The above preview is unformatted text

This student written piece of work is one of many that can be found in our GCSE Life Processes & Cells section.

Found what you're looking for?

  • Start learning 29% faster today
  • 150,000+ documents available
  • Just £6.99 a month

Not the one? Search for your essay title...
  • Join over 1.2 million students every month
  • Accelerate your learning by 29%
  • Unlimited access from just £6.99 per month

See related essaysSee related essays

Related GCSE Life Processes & Cells essays

  1. Estimate the concentration of the cytoplasm of potato cells.

    We then placed the chips in one at a time for 15 minutes; we hoped that this would be enough time for the potato cells to reach osmotic equilibrium with the salt solution. Afterward we removed the chips from the solutions and measured the potato chips length and below are our results.

  2. Osmosis Investigation

    To find the percentage difference in length, we must use the following formula: Therefore, using the data compiled from my experiment, I will be able to find out the percentage difference in length of the tubors placed in solutions of different concentrations.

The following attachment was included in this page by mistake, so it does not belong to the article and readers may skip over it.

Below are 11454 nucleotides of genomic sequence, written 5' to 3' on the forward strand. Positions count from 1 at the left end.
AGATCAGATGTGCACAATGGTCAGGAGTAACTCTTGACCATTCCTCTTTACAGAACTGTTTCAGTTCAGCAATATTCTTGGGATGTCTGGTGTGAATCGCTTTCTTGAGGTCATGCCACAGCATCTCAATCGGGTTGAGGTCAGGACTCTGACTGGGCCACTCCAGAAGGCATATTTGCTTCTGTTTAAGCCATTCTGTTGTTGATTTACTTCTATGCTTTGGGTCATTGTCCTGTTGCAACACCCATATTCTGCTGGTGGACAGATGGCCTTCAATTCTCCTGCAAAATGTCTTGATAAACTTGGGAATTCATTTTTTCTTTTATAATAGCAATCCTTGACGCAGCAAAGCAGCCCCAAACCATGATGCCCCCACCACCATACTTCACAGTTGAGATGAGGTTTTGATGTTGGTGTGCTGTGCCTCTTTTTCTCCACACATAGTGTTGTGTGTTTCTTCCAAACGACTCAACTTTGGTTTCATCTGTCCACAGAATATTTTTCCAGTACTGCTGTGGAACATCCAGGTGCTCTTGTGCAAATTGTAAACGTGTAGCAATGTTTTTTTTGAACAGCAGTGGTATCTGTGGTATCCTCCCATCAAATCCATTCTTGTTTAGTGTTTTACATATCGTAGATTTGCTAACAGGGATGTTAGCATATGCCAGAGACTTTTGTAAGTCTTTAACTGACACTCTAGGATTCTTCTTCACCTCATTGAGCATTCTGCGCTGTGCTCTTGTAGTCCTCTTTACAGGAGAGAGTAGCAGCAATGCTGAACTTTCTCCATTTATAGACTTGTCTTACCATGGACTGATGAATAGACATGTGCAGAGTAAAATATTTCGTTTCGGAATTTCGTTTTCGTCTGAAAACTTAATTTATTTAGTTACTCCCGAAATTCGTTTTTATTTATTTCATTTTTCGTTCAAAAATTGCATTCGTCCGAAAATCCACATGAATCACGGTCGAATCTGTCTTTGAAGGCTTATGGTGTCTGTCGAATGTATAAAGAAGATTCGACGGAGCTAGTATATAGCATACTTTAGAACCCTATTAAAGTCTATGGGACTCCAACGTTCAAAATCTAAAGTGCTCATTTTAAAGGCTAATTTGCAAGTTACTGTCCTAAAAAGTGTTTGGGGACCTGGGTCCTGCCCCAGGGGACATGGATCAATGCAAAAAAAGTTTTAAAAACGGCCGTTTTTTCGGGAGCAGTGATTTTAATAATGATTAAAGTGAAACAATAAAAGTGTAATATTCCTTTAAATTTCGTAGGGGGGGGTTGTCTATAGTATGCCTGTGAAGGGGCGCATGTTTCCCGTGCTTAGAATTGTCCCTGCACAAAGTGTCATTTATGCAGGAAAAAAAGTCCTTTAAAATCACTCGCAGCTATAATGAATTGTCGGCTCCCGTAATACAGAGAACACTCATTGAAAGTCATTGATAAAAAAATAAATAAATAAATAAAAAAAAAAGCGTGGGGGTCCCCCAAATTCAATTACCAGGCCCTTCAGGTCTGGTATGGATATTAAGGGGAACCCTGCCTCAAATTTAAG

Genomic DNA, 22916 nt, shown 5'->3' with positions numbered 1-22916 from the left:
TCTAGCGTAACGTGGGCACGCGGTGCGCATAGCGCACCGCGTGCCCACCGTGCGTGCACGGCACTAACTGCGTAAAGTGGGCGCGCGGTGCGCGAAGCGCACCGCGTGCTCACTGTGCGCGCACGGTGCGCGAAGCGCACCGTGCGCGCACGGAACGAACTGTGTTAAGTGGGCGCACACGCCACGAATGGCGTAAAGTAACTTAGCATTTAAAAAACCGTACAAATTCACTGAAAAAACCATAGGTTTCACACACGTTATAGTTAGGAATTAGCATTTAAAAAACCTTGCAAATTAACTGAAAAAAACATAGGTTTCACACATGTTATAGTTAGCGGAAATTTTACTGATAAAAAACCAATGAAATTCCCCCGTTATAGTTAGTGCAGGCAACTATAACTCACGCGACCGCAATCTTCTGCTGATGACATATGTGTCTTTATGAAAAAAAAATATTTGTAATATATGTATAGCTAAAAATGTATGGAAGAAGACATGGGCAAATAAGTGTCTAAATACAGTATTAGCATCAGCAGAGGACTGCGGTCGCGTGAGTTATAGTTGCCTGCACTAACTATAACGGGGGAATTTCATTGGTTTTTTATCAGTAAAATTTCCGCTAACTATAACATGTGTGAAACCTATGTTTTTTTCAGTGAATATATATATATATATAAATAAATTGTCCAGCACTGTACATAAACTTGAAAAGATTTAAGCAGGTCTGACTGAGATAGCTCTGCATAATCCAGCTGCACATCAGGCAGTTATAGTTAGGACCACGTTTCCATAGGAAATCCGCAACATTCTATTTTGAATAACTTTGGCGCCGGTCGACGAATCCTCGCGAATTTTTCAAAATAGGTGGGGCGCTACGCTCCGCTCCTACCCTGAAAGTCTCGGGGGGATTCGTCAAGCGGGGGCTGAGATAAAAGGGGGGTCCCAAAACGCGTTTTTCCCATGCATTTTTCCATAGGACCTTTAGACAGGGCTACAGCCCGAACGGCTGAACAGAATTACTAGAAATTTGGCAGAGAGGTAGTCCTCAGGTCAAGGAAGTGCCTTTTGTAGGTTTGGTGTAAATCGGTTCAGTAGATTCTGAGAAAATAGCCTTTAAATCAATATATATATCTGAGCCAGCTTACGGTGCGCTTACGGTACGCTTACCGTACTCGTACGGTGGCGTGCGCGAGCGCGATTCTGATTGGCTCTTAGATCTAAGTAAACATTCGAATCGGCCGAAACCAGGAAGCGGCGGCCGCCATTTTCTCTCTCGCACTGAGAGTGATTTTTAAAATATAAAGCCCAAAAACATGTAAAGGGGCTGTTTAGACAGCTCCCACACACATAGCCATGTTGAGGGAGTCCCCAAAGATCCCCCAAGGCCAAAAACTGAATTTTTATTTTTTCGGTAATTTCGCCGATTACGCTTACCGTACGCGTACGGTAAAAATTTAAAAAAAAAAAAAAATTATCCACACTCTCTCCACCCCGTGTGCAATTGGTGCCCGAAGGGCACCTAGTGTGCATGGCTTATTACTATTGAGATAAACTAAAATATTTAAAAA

1. Investigating the strength of cytoplasm.

    Method: First I got all the equipment that I needed out and my solutions. I next started to get the strips of potato. I will measure and cut the strips of potato, so all of the strips are 6cm. I next got my solutions, which are in beakers and measured out 40ml of each solution with a measuring cylinder.

  2. My aim is to find the strength of sucrose inside the cytoplasm of potato ...

    whilst a solution will always have more, therefore osmosis will not stop until either the semi permeable membrane bursts (under pressure from so much water going into one side of the membrane), or until the inward pressure of the membrane from being stretched, is equal to the osmotic pressure (osmotic

  • Over 160,000 pieces
    of student written work
  • Annotated by
    experienced teachers
  • Ideas and feedback to
    improve your own work